It was not always the treacherous trails or nature’s traps that proved to be a bane. Sometimes, as the brothers discovered, it was other human beings that challenged them.
Eric reminisced on the time they were in Honduras to climb Cerro Las Minas (9,347 ft) and encountered a road blocked due to a group of people on strike. “After an hour some government official from Tegucigalpa arrived in a big SUV, followed by a truck full of armed military men.” The SUV broke through the barrier, and they managed to follow closely behind. “There is no telling how much longer that road was blocked, but we luckily we made it through and climbed Cerro Las Minas that afternoon,” Eric said.
Of the twenty-three peaks they conquered, on only four of them did the brothers seek guides. St. Lucia and Cuba legally required escorts, while Honduras posed the risk of landmines. In Belize, they sought protection against armed Guatemalan gold miners.
The brothers consider USA’s Denali (20,310 ft) and Canada’s Mount Logan (19,551 ft) to be the most challenging of the 23 high points, both of which required “ski plane travel on and off the mountain, plus two weeks of arctic high-altitude glacier travel over heavily crevassed terrain to reach the summits.”
With the myriad of physical challenges, the rush of adrenaline and perhaps even a modicum of apprehension, the most cherished aspect of climbing could often be cerebral. Eric Gilbertson, now a mathematics professor in North Seattle College said the most satisfying feeling was seeing all the hours of planning and ironing out the minute details come to fruition when he is on the summit of a mountain. For Matthew, one of his most memorable trips was when his wife Amanda accompanied him to the highest point in Dominica, an island nation in the Caribbean.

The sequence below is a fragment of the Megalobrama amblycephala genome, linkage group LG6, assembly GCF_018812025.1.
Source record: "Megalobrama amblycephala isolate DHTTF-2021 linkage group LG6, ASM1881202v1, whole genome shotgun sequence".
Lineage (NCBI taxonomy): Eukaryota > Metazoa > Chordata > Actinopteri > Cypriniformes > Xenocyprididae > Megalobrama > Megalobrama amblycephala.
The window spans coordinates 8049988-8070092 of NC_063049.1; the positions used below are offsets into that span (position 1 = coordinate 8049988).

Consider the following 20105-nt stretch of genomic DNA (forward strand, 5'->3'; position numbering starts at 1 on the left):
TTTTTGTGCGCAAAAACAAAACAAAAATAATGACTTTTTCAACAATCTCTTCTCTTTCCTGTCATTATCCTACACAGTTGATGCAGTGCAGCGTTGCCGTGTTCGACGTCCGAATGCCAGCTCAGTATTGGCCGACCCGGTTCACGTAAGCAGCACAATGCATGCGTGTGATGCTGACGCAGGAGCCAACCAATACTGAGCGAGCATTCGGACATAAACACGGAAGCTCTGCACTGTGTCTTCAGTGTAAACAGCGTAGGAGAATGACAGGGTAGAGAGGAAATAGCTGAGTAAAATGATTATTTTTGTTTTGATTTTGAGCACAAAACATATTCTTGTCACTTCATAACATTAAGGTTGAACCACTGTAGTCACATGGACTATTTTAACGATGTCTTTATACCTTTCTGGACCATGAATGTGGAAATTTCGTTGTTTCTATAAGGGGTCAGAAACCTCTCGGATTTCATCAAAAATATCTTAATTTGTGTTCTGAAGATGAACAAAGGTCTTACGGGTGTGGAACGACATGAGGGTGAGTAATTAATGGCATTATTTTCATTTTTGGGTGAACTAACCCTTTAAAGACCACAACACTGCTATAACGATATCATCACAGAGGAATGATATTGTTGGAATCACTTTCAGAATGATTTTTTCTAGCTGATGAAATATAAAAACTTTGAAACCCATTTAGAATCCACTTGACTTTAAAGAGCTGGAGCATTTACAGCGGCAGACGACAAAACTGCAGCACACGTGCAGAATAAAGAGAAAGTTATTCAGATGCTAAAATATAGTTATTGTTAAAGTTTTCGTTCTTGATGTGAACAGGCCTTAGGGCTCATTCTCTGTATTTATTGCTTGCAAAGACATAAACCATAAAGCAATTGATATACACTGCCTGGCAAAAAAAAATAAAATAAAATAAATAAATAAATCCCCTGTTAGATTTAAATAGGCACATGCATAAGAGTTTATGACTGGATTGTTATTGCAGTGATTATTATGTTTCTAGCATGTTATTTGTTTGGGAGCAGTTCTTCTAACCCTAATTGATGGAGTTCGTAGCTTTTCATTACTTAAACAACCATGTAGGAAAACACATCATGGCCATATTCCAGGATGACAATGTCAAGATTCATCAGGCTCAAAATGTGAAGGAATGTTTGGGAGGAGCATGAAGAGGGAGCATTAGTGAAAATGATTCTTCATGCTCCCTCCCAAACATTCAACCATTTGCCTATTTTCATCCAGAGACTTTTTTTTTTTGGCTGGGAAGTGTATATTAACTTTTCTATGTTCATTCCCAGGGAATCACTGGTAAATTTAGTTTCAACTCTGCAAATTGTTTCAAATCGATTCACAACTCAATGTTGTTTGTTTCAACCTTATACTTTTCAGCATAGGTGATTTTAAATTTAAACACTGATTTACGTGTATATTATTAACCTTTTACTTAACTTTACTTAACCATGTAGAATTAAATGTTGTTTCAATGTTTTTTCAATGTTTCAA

Having conquered the highest points in North America, the brothers have set their sights on scaling the highest points of every country.
“On our website countryhighpoints.com, we have a color-coded world map that works as follows: if we have not visited a country it is white, if we have visited a country but not climbed its highest peak it is red, and if we have ascended the highest point of that country, it is blue. I always have this map on my mind when I am climbing and the thought of turning a red to blue keeps me going. Currently, 85 countries are blue and 10 are red.”
The two have applied for a Guinness World Record. “After pretty extensive research,” Eric said, “we have come to conclude that we are the first people in the world to climb the highest point in every North American country.” They aim to be recognized in the next edition of the renowned record book.
The journey to the highest peaks of 195 countries began with a single peak for the Gilbertsons. The conquest of all twenty-three North American high points definitely represents a commendable achievement. But for them the journey continues. After all, when the prize is standing atop a peak with no human being in sight, just snow and tranquility, the temptation is just irresistible.